Saturday, February 27, 2010
One evening, when I was working on the smock, SIL happened to call. I told her I was working on the smock that very moment and I had to order additional fabric because I underestimated the amount needed. I also ordered a 26 inch purple separating zipper because Jo-Ann only had neutral colors and their longest zipper was 22 inches. At no time did I ask her to pay for the cost overruns. As a matter of fact, she wasn't even paying me to make the smock in the first place. Yet, she questioned whether it was really necessary for me to spend money on an extra yard of fabric and a separating zipper. In addition to telling me how to spend my own money, SIL gave me a deadline. She wanted the smock before "March Madness". What the professional Los Angeles Lakers had to do with the March Madness college tournament was beyond me, but I kept my mouth shut.
These trivial little demands might not have bothered most people, but they bothered me. Sewing is the only activity in my life in which I have complete autonomy. I have treasured that autonomy and I won't give it up willingly. I love the attitude expressed by Elaine, "The Selfish Seamstress". Her blog's tag line is "Because I only want to sew stuff if it's for me." I really wish I'd thought of that first because it describes me so perfectly. The Selfish Seamstress actually has sewn for other people, but has dubbed those projects "S.W.A.G." (Sewing with a Grudge) - another sentiment I totally embrace. Yes, I'm acting like a selfish control freak, but what better time and place to indulge my inner selfish control freak than when I'm alone in my sewing room?
Sunday, February 21, 2010
Burda has shown quite a few "long blouses" in their plus size offerings. I looked at the sites of RTW manufacturers I like (Anne Klein, Jones New York and even Eileen Fisher), to see if any long blouses or tunics were shown. I didn't see any and that should have given me a clue. But Burda has always been touted as being "fashion forward" so I went ahead and made the blouse as designed. After I finished the blouse, I wasn't really sure if I liked the length. I've shortened other Burda longer blouses and I wasn't satisfied with the results so I was apprehensive about moving too far away from the designer's original concept.
The fashion photograph showed the blouse worn open over a cami or tank top with the sleeves rolled up. I made my blouse to be worn in the winter and it isn't likely that I'd roll up the sleeves, so I omitted the button tabs that would have held the rolled up sleeves in place.
I wanted to go in a new direction with this outfit. I realized I was in a deep fashion rut and I wanted to try something different. I chose this pattern because it was unlike anything I've worn.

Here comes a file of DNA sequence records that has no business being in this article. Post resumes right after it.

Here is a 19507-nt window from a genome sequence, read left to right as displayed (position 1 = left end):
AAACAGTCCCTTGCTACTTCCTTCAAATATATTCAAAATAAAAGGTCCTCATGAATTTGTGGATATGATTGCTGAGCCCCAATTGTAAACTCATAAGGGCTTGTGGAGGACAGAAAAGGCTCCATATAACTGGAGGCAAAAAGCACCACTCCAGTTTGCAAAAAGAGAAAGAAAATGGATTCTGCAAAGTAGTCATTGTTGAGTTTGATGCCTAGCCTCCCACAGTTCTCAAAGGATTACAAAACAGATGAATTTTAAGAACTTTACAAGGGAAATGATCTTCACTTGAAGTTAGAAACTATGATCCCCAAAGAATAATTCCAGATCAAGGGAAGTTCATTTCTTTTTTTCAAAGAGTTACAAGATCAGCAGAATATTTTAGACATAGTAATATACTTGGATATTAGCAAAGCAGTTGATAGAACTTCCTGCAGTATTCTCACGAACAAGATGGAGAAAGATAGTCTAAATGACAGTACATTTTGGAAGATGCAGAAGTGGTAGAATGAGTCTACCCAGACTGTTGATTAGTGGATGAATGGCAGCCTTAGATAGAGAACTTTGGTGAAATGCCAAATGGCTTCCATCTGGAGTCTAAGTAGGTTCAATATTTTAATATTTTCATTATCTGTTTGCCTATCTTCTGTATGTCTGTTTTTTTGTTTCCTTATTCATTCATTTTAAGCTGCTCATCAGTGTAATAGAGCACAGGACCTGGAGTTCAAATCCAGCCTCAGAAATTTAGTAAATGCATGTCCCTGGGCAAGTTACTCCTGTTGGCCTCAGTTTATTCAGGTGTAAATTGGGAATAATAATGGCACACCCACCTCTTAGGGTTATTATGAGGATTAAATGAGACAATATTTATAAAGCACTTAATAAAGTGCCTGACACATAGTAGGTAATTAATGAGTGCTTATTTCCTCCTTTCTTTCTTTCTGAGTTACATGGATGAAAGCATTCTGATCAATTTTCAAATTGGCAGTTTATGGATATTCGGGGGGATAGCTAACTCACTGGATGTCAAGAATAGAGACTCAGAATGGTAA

I bought the fabric on a recent trip to New York's garment district. I'm not sure about the fiber content of the fabric. It pressed very nicely, so I think it's a heavy cotton. I didn't notice any identifying information when I bought it, but I planned to have it dry cleaned just in case.
I enjoyed working on this blouse. The fabric was easy to work with and the pattern had enough design details to keep me interested. But, because of the length, I haven't decided if I like it yet.
Pants: Burda Plus Fashion Fall/Winter 06 - 409
Except for the faux welt pockets and flaps on the back, I could have made these pants in my sleep. In my deep fashion rut, I've made pants like this a gazillion times.
The fabric is a light weight wool. I thought about lining these pants, but I forgot about the lining when I started sewing. This gives me a chance to make a chance to make a pair of pant liners to wear when needed.
I've started extending the hip pocket piece into the fly seam allowance on all the pants I make. There is always a line marked on the pattern piece that says center front, but for some reason I end up with the extension flapping free rather than being caught up in the fly construction.
Since I wasn't entirely happy with the way the long blouse looked by itself, I've considered wearing this outfit with the blouse worn as an over blouse, as it was originally shown in the magazine. The three pieces add more visual interest and serve as a small step out of my fashion rut.
Thursday, February 11, 2010
… is waiting for me. After a hearty breakfast, I'm out to tackle the shoveling. I'm breaking the job into two segments, front and back, which might take most of the day. I don't plan to get to any sewing today, so this …
… will have to wait.
Thursday, February 4, 2010
Your pants look nice and the welt pocket is fantastic. I like the blouse, sorry you are not happy with it. Your story of wanting navy pants sounds a bit like the book "if you give a mouse a cookie"
Naturally, I loved the compliments on the welt pockets, especially from someone I respect and admire. But she was so right about giving the mouse a cookie I had to laugh!
I made navy blue pants. Then, I needed a blouse to go with the navy blue pants. The blouse I made (BPF SS-2009- 408A) didn't work out. So, I selected another pattern (BWOF 06-07-129).I really liked the fabric, so I ordered more. I didn't like sewing it the first time because it was 100% polyester and really hard to press. The second time was even less fun. Yes, I could have tried to fix the problem, but I HATE alterations. It was easier to make a whole new blouse.
Fabric choice affected the final look of the blouse more than the pattern design. The print fabric obscures the blouse's design details. A side by side comparison of the two blouses revealed they are almost indistinguishable. I mean, really! I could barely tell the two blouses apart and I made them!
But, I got what a wanted in the first place – navy blue pants. The two nearly identical blouses were a bonus.